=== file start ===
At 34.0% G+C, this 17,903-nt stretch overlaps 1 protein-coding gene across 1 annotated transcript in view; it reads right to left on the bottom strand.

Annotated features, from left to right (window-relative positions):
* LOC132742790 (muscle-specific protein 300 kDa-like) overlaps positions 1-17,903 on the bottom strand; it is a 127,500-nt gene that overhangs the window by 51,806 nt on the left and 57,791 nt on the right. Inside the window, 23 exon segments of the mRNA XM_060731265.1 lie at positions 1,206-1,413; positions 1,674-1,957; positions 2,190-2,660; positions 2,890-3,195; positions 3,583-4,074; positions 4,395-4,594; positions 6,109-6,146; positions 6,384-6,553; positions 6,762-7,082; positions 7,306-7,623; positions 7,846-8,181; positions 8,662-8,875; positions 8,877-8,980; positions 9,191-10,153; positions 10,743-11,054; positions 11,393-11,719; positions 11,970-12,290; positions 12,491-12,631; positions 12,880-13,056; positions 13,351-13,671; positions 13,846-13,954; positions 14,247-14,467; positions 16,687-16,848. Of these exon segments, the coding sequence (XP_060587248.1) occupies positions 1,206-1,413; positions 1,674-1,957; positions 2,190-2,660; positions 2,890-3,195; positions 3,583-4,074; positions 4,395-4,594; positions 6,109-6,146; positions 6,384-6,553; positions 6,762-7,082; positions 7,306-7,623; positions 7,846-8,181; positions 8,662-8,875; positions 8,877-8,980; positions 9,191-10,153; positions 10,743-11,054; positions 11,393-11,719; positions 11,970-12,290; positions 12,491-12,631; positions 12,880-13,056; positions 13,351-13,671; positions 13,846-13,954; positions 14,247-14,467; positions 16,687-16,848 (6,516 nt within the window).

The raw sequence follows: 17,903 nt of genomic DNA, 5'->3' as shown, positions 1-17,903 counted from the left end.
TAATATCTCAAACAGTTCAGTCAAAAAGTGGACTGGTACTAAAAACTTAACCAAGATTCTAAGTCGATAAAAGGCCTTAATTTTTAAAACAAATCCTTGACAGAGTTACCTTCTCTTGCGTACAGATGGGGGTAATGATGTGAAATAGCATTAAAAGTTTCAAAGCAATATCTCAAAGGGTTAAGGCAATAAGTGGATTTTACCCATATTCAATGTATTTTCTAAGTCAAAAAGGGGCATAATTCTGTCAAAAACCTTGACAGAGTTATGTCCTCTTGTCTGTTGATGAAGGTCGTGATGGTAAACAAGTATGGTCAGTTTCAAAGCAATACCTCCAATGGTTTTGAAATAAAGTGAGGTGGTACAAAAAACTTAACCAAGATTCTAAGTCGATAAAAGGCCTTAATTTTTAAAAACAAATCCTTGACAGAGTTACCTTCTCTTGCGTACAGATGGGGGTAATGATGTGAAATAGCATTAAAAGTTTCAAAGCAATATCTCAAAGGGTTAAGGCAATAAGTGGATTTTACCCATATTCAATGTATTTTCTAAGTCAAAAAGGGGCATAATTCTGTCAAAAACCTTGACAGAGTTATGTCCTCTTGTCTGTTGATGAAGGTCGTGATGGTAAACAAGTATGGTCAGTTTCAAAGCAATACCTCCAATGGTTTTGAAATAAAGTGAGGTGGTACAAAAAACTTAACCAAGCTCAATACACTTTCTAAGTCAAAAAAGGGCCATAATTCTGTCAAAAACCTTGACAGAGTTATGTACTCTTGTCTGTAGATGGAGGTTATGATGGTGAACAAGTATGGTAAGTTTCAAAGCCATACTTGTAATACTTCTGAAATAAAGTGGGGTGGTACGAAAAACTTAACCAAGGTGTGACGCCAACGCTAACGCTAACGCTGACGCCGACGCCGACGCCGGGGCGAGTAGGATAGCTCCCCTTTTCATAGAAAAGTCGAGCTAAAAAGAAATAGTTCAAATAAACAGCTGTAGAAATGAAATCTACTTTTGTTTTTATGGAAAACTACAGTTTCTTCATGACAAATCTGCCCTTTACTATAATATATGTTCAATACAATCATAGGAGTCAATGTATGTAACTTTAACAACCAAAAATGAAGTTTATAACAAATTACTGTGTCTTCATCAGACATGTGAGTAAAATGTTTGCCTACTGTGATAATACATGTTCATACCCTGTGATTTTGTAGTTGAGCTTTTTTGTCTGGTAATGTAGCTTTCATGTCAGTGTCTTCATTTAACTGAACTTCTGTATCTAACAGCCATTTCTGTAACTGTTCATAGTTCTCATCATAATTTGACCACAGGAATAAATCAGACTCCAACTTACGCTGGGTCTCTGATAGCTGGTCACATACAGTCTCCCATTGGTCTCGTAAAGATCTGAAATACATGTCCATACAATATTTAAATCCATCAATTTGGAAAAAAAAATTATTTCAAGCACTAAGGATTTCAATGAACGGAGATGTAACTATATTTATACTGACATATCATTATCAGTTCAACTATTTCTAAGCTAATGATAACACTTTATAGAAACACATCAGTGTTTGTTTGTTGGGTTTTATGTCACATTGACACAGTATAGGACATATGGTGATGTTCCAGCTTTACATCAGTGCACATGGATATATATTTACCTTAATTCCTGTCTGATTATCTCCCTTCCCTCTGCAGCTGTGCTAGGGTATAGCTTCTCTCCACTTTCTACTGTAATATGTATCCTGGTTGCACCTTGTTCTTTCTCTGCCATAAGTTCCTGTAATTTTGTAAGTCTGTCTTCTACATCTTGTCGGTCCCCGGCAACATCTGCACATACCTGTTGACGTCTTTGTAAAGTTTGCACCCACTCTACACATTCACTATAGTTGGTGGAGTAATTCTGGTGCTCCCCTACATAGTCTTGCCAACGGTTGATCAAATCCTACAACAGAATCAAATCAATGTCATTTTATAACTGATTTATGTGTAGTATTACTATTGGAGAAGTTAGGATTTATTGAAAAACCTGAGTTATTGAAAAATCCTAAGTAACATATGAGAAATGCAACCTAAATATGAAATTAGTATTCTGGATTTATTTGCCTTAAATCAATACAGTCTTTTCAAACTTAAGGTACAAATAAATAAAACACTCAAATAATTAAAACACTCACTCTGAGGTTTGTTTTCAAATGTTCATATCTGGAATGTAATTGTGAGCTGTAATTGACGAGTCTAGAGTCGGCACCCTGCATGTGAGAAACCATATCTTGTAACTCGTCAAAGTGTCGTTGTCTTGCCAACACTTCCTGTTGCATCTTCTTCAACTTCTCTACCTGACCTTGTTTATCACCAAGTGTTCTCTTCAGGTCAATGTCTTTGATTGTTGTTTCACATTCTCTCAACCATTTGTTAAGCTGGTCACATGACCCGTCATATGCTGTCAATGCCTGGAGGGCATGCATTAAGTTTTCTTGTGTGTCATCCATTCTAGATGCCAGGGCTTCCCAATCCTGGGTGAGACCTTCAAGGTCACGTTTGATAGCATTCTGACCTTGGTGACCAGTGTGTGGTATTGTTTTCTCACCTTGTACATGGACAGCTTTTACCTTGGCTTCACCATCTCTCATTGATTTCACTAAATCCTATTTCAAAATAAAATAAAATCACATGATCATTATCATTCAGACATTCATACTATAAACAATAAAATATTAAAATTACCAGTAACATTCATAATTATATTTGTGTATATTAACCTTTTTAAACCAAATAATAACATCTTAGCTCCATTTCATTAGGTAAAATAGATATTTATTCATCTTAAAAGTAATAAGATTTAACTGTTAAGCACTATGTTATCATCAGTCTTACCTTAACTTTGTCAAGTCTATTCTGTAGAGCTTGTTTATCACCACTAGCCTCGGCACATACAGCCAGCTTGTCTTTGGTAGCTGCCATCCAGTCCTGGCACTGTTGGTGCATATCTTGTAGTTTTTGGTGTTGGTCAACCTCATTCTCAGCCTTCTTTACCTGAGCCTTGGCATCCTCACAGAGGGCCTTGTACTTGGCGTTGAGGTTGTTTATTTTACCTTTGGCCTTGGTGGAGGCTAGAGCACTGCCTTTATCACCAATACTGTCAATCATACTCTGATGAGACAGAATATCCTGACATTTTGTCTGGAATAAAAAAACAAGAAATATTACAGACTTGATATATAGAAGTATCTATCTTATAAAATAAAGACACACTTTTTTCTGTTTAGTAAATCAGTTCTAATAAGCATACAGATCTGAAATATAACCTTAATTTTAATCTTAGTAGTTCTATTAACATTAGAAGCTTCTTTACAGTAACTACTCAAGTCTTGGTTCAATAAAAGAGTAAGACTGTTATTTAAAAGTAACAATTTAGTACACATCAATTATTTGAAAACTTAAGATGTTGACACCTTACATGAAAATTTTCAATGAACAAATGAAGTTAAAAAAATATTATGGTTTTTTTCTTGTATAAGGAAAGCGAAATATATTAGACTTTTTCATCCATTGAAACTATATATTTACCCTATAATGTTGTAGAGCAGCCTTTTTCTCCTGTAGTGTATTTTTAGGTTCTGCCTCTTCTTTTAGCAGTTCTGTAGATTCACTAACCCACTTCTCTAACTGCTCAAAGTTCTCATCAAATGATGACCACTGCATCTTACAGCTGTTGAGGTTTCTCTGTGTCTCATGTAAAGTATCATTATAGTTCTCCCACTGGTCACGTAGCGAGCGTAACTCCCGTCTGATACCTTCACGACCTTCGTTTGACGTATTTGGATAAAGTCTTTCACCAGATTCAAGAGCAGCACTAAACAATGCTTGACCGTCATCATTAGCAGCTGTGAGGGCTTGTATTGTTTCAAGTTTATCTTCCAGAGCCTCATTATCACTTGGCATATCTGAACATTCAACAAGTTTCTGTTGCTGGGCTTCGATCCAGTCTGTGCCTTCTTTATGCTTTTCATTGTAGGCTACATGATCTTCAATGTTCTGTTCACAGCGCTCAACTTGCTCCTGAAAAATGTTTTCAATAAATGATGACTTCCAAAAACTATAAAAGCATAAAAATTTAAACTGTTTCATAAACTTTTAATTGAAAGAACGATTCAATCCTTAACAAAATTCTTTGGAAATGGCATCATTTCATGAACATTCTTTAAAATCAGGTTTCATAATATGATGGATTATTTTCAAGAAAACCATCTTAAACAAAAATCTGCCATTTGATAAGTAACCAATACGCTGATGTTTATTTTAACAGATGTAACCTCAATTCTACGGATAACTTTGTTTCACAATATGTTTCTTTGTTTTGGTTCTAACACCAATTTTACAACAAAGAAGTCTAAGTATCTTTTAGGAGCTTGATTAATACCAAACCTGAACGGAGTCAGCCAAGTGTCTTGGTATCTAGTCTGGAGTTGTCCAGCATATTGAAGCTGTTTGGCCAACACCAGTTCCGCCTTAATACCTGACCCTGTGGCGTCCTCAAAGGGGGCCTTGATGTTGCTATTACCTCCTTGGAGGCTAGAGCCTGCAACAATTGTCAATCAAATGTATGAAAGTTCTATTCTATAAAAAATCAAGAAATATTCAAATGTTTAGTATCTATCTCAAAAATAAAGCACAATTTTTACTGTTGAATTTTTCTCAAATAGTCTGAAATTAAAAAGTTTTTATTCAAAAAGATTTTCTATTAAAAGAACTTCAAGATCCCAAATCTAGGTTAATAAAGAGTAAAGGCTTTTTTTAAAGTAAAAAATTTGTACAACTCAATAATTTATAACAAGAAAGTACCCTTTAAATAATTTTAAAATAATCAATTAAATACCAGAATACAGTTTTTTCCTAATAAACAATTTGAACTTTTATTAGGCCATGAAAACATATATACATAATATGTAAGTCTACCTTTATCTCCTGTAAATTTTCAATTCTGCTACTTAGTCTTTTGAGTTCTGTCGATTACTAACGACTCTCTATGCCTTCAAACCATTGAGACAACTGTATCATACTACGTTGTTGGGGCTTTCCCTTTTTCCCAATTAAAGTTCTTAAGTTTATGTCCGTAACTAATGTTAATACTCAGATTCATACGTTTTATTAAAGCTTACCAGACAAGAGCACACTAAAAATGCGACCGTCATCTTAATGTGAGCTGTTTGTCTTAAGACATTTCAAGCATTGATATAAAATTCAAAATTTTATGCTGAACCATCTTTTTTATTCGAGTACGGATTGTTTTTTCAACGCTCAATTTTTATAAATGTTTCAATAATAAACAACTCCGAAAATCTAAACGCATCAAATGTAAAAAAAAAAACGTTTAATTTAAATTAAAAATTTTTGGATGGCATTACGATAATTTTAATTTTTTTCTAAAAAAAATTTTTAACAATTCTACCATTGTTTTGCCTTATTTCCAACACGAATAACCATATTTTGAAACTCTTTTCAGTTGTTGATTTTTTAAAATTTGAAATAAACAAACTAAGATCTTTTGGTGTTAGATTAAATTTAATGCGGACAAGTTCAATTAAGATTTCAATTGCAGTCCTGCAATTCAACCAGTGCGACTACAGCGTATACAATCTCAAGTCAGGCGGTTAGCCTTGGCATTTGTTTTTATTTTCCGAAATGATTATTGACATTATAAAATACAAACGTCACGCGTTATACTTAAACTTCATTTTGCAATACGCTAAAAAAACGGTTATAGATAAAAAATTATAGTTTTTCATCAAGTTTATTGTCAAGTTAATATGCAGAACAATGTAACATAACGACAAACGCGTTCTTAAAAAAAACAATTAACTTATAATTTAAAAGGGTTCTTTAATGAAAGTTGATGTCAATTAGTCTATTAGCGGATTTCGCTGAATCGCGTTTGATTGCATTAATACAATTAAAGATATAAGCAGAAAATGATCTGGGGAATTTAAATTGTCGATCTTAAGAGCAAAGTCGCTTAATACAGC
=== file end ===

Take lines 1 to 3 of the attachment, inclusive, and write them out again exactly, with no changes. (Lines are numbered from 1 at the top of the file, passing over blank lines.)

At 34.0% G+C, this 17,903-nt stretch overlaps 1 protein-coding gene across 1 annotated transcript in view; it reads right to left on the bottom strand.

Annotated features, from left to right (window-relative positions):
* LOC132742790 (muscle-specific protein 300 kDa-like) overlaps positions 1-17,903 on the bottom strand; it is a 127,500-nt gene that overhangs the window by 51,806 nt on the left and 57,791 nt on the right. Inside the window, 23 exon segments of the mRNA XM_060731265.1 lie at positions 1,206-1,413; positions 1,674-1,957; positions 2,190-2,660; positions 2,890-3,195; positions 3,583-4,074; positions 4,395-4,594; positions 6,109-6,146; positions 6,384-6,553; positions 6,762-7,082; positions 7,306-7,623; positions 7,846-8,181; positions 8,662-8,875; positions 8,877-8,980; positions 9,191-10,153; positions 10,743-11,054; positions 11,393-11,719; positions 11,970-12,290; positions 12,491-12,631; positions 12,880-13,056; positions 13,351-13,671; positions 13,846-13,954; positions 14,247-14,467; positions 16,687-16,848. Of these exon segments, the coding sequence (XP_060587248.1) occupies positions 1,206-1,413; positions 1,674-1,957; positions 2,190-2,660; positions 2,890-3,195; positions 3,583-4,074; positions 4,395-4,594; positions 6,109-6,146; positions 6,384-6,553; positions 6,762-7,082; positions 7,306-7,623; positions 7,846-8,181; positions 8,662-8,875; positions 8,877-8,980; positions 9,191-10,153; positions 10,743-11,054; positions 11,393-11,719; positions 11,970-12,290; positions 12,491-12,631; positions 12,880-13,056; positions 13,351-13,671; positions 13,846-13,954; positions 14,247-14,467; positions 16,687-16,848 (6,516 nt within the window).